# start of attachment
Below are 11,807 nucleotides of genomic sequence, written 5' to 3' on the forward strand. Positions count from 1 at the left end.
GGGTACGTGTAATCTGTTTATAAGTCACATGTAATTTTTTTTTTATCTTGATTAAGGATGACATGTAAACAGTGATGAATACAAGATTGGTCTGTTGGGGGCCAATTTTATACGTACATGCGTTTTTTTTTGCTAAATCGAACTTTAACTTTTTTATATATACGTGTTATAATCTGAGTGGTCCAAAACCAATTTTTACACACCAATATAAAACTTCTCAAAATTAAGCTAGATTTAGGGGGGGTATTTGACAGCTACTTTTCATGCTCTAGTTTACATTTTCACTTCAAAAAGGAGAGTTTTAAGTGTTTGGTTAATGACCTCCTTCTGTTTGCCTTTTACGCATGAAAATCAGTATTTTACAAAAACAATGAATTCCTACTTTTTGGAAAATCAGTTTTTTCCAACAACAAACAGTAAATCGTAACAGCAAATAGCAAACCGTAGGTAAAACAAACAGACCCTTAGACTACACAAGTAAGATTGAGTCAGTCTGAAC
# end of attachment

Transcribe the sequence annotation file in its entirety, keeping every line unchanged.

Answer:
Below are 11,807 nucleotides of genomic sequence, written 5' to 3' on the forward strand. Positions count from 1 at the left end.
GGGTACGTGTAATCTGTTTATAAGTCACATGTAATTTTTTTTTTATCTTGATTAAGGATGACATGTAAACAGTGATGAATACAAGATTGGTCTGTTGGGGGCCAATTTTATACGTACATGCGTTTTTTTTTGCTAAATCGAACTTTAACTTTTTTATATATACGTGTTATAATCTGAGTGGTCCAAAACCAATTTTTACACACCAATATAAAACTTCTCAAAATTAAGCTAGATTTAGGGGGGGTATTTGACAGCTACTTTTCATGCTCTAGTTTACATTTTCACTTCAAAAAGGAGAGTTTTAAGTGTTTGGTTAATGACCTCCTTCTGTTTGCCTTTTACGCATGAAAATCAGTATTTTACAAAAACAATGAATTCCTACTTTTTGGAAAATCAGTTTTTTCCAACAACAAACAGTAAATCGTAACAGCAAATAGCAAACCGTAGGTAAAACAAACAGACCCTTAGACTACACAAGTAAGATTGAGTCAGTCTGAAC